Arafat had agreed to give up armed resistance and formally recognize the state of Israel. Rabin, in exchange, recognized the PLO as “the representative of the Palestinian people,” i.e., not quite a state! In fact, not really a state at all! At the time of its first signing, the Oslo Accords were glorified and celebrated by Western leaders and peace advocates as a political breakthrough of immense importance. Norway, having brokered the deal, was viewed with much respect. President Bill Clinton declared: “A peace of the brave is within our reach,” and the leaders of the Palestinians and Israel were granted the 1994 Nobel Peace prize. Oslo was described by a French-Israeli supporter in historic terms as “the ‘Thermidor’ [the eleventh month] of the eighteenth century French revolution [that produced the Declaration of the Rights of Man and Citizen].” But critical views of the agreements were voiced by Palestinians and even some Israeli intellectuals. They were skeptical about Palestinians’ gains from the accords. Edward Said thought that Oslo aborted the first successful Palestinian uprising and highlighted “the fact is that Israel has conceded nothing.”

Oslo created the Palestinian Authority (PA) to govern most of the people in the West Bank and Gaza. The Palestinians were sold the idea that the PA would be a temporary body charged with governing their people until a final agreement could be reached. It turned out that the idea of Oslo that carved the West Bank into three distinct geographic zones was to give Israel control over as much land as possible. Oslo was, in the words of Adam Hanich, “to transfer front-line responsibility for Israeli security to a Palestinian face, in this case the PA, while all strategic levers remained in Israeli hands.”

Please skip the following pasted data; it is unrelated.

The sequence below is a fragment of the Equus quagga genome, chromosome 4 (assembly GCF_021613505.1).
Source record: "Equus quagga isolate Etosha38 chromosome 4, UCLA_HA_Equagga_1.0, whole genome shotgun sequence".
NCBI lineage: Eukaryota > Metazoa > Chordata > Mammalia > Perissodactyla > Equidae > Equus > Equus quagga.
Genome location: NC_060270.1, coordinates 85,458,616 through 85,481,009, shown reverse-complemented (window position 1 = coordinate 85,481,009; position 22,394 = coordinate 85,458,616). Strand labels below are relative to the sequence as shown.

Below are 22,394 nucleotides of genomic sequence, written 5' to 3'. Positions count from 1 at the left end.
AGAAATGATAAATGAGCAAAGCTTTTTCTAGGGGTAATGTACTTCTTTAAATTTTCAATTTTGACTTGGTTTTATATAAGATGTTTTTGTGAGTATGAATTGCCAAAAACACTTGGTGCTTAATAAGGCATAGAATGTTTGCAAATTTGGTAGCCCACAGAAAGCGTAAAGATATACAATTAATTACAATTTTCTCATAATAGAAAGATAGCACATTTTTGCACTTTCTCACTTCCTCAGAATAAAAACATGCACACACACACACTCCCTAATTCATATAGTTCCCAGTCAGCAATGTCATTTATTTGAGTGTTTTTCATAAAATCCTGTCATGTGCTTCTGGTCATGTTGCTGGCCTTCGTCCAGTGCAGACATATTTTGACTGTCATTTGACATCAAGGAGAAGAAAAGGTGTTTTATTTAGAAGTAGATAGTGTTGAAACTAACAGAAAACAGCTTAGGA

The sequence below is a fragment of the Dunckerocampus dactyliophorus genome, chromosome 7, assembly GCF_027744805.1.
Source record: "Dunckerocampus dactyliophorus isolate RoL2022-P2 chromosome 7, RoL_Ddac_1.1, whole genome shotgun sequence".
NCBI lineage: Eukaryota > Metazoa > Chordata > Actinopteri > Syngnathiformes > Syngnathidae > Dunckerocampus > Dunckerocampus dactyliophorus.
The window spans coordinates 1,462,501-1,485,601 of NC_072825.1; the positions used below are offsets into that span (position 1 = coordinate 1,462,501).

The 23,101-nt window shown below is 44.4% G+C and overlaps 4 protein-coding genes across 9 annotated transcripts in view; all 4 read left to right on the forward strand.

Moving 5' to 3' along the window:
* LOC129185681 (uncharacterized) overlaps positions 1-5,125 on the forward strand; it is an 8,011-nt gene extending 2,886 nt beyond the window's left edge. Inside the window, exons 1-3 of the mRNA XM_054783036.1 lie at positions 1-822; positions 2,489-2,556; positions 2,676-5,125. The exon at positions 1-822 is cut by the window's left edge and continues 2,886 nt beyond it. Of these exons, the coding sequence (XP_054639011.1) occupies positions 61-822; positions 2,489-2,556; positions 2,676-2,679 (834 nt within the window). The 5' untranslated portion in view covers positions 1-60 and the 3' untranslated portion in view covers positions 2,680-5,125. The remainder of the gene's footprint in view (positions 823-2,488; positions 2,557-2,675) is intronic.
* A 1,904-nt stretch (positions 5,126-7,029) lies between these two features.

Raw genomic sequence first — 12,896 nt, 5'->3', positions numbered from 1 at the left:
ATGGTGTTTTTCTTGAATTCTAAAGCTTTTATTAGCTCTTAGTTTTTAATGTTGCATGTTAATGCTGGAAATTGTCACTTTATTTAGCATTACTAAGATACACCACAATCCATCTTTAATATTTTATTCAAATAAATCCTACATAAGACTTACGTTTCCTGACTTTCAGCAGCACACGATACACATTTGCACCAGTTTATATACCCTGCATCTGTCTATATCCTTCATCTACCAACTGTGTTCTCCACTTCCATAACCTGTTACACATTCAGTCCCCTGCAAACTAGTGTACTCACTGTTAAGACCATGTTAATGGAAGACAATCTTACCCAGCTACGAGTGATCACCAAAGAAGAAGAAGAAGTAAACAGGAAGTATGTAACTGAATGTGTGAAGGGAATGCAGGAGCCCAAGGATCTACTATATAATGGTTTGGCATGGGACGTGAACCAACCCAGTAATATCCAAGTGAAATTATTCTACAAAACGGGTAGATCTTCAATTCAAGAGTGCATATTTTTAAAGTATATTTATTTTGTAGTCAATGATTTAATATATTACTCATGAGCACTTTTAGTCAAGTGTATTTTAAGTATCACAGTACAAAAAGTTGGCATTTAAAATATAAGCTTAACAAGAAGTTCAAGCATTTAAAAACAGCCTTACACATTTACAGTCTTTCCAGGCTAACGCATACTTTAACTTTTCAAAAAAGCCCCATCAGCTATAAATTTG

The Palestinian leaders won no real sovereignty, only the responsibility of administering to their own population needs. The PA would assume the obligations assigned to occupying power according to international laws that call for the occupier to provide for “the safety, health and hygiene, education, and religious freedom of the occupied.” Professor of politics at Ben-Gurion University, Neve Gordon, concluded that “Israel had outsourced the occupation,” adding that “outsourcing in this case was not motivated by the power [Israel] to retreat, but, on the contrary, it is unwavering effort to endure and remain in control.”